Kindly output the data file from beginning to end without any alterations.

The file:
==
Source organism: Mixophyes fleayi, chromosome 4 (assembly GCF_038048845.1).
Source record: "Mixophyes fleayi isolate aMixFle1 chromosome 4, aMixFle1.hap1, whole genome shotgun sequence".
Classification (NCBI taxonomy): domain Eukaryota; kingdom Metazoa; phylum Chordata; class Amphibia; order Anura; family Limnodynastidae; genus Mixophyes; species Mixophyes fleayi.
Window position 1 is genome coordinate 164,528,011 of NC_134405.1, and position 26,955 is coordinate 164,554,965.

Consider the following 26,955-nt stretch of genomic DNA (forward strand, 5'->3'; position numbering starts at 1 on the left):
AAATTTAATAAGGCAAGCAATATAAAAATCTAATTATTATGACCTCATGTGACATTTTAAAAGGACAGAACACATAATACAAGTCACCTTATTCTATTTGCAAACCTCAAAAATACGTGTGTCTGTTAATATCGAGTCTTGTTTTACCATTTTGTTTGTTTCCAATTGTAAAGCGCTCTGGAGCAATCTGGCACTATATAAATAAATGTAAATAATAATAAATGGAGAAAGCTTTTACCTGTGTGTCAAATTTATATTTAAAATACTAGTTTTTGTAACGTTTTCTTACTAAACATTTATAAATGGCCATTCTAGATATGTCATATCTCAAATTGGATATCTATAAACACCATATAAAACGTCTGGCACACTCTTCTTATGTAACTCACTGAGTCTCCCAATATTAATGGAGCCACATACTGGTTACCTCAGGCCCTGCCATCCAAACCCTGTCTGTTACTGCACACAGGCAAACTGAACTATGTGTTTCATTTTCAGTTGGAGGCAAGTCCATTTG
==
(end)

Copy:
Source organism: Mixophyes fleayi, chromosome 4 (assembly GCF_038048845.1).
Source record: "Mixophyes fleayi isolate aMixFle1 chromosome 4, aMixFle1.hap1, whole genome shotgun sequence".
Classification (NCBI taxonomy): domain Eukaryota; kingdom Metazoa; phylum Chordata; class Amphibia; order Anura; family Limnodynastidae; genus Mixophyes; species Mixophyes fleayi.
Window position 1 is genome coordinate 164,528,011 of NC_134405.1, and position 26,955 is coordinate 164,554,965.

Consider the following 26,955-nt stretch of genomic DNA (forward strand, 5'->3'; position numbering starts at 1 on the left):
AAATTTAATAAGGCAAGCAATATAAAAATCTAATTATTATGACCTCATGTGACATTTTAAAAGGACAGAACACATAATACAAGTCACCTTATTCTATTTGCAAACCTCAAAAATACGTGTGTCTGTTAATATCGAGTCTTGTTTTACCATTTTGTTTGTTTCCAATTGTAAAGCGCTCTGGAGCAATCTGGCACTATATAAATAAATGTAAATAATAATAAATGGAGAAAGCTTTTACCTGTGTGTCAAATTTATATTTAAAATACTAGTTTTTGTAACGTTTTCTTACTAAACATTTATAAATGGCCATTCTAGATATGTCATATCTCAAATTGGATATCTATAAACACCATATAAAACGTCTGGCACACTCTTCTTATGTAACTCACTGAGTCTCCCAATATTAATGGAGCCACATACTGGTTACCTCAGGCCCTGCCATCCAAACCCTGTCTGTTACTGCACACAGGCAAACTGAACTATGTGTTTCATTTTCAGTTGGAGGCAAGTCCATTTG